U.S. Department of State 2005 Trafficking in Persons Report - Sweden
|Publisher||United States Department of State|
|Author||Office to Monitor and Combat Trafficking in Persons|
|Publication Date||3 June 2005|
|Cite as||United States Department of State, U.S. Department of State 2005 Trafficking in Persons Report - Sweden, 3 June 2005, available at: http://www.refworld.org/docid/4680d86728.html [accessed 21 September 2014]|
|Disclaimer||This is not a UNHCR publication. UNHCR is not responsible for, nor does it necessarily endorse, its content. Any views expressed are solely those of the author or publisher and do not necessarily reflect those of UNHCR, the United Nations or its Member States.|
Sweden (Tier 1)
Sweden is primarily a destination country for women and children trafficked from eastern and southeastern European countries, the Baltics, and Russia for the purpose of sexual exploitation. Police cited Thailand as another, less significant, source country. Sweden is also a transit country for a limited number of victims trafficked from the same source countries to destinations including Denmark, Norway, Germany, and the United Kingdom.
The Government of Sweden fully complies with the minimum standards for the elimination of trafficking in persons. In 2004, the fight against trafficking in persons remained among the government's highest priorities. During the reporting period, Sweden broadened its anti-trafficking legislation and improved victim assistance. The government also commendably funded anti-trafficking information campaigns throughout Europe focusing on, among other aspects, curbing demand for trafficking victims. Sweden is in the process of establishing a special investigator to review aspects of its anti-trafficking law in an effort to make it more usable for prosecutors.
The Swedish Government is a leader in targeting demand for sexual exploitation with laws prosecuting sex buyers and protecting victims. Sweden continued its efforts to prosecute traffickers throughout the reporting period. While Sweden broadened its anti-trafficking legislation in July 2004 to cover labor exploitation and internal trafficking, prosecutors continued to use primarily procurement laws to obtain convictions of traffickers. Sweden's anti-trafficking legislation requires that prosecutors prove traffickers used "improper means" in order to secure a conviction. Judges commonly rule that "improper means" were absent in cases involving victims who consented at some point during their trafficking ordeal. Although initial consent would appear to be irrelevant under the anti-trafficking law, in practice, judicial interpretation of the "improper means" criteria makes it difficult to obtain convictions under the law. The July 2004 amendments called for the establishment of a special investigator to review the "improper means" criteria. In February 2005, the government prosecuted and convicted two traffickers under Sweden's anti-trafficking law. Both traffickers received sentences of four to five years' imprisonment. Additionally, the government prosecuted and convicted 20 persons for trafficking-related crimes under other statutes. Eleven of those 20 received sentences of one year or more imprisonment. The government trains police and prosecutors on proper handling of trafficking cases and victims. In February 2004, the National Police Academy began providing anti-trafficking training to new recruits. Police reported that ongoing training programs throughout the country are improving the responsiveness and effectiveness of local police anti-trafficking efforts. The government routinely cooperates with other governments and regional law enforcement organizations on trafficking investigations.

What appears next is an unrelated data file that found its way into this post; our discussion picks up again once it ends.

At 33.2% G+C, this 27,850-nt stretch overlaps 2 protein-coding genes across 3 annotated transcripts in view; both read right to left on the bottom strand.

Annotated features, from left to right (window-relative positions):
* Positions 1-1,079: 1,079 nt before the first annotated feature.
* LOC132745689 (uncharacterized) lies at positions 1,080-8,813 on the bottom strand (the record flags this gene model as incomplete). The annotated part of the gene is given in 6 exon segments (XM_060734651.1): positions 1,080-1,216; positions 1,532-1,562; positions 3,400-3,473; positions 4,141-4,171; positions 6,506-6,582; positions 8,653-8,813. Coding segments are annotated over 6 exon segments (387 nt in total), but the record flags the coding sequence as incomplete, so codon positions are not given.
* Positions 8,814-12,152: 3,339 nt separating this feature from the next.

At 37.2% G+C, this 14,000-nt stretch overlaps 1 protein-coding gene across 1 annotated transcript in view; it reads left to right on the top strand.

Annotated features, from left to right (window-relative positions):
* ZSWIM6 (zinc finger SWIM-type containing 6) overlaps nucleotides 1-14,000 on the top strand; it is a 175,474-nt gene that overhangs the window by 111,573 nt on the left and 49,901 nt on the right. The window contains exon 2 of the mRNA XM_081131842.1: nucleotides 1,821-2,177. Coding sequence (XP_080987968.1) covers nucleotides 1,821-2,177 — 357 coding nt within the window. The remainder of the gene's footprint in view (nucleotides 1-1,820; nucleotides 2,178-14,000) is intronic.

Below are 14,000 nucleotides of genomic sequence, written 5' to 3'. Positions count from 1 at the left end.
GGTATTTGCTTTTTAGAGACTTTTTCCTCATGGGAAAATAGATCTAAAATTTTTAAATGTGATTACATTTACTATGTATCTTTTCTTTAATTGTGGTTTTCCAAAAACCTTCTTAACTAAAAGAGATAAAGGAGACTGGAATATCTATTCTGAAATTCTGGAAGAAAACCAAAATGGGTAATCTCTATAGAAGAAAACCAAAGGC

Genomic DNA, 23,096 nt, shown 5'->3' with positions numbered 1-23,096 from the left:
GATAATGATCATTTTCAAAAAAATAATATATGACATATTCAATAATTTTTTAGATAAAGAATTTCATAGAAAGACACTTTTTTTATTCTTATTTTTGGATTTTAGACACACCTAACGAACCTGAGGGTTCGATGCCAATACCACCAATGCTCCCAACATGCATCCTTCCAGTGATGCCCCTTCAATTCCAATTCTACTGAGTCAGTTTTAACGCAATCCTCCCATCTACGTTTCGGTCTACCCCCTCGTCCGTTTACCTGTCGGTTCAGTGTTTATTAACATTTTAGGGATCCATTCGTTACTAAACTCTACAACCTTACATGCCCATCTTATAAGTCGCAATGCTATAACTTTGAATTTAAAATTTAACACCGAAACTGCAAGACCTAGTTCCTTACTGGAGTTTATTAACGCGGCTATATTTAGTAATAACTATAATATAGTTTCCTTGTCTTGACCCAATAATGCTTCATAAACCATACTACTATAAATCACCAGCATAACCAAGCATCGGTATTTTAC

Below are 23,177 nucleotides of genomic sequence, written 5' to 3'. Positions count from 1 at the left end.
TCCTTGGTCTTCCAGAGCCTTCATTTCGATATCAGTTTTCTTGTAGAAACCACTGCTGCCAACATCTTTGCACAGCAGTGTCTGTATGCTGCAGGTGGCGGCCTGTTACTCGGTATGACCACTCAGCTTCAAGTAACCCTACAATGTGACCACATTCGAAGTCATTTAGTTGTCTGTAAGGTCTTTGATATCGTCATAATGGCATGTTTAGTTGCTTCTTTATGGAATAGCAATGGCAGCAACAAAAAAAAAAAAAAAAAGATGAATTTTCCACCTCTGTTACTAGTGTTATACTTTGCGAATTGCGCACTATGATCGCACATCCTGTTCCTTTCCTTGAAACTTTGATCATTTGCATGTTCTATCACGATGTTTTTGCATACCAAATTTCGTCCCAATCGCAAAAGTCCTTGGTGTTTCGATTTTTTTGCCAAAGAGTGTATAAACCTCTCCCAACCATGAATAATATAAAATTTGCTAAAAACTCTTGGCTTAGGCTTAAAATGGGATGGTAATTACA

Sweden's efforts to protect victims of trafficking improved during the reporting period as amendments to Sweden's Aliens Act enacted in October 2004 helped to redress a gap in Sweden's assistance to these victims. Now prosecutors may obtain time-limited residence permits for trafficking victims who cooperate in the criminal investigation of traffickers. Police reported a decrease in rapid deportations following enactment of the amendments. Procedures are in place for police to contact NGOs and shelters in order to assist victims. Under Swedish law, municipal authorities bear responsibility for providing victims with health care and social services, and may obtain reimbursement from the government. Municipalities operate women's shelters throughout the country that admit and care for trafficking victims. During the reporting period, approximately 20 trafficking victims involved in legal investigations received government assistance through municipalities.
The Government of Sweden funded major anti-trafficking information campaigns in Europe during 2004, including a project with MTV Europe Foundation that featured a 30-minute anti-trafficking film estimated to have reached 146 million households. The government also initiated and participated in a project in the Barents region (Finland, Norway, Russia, Sweden) specifically aimed at reducing trafficking for the purposes of sexual exploitation. Sweden's foreign assistance agency continued to support several on-going projects directed against trafficking in Southeast Asian and southeastern European countries.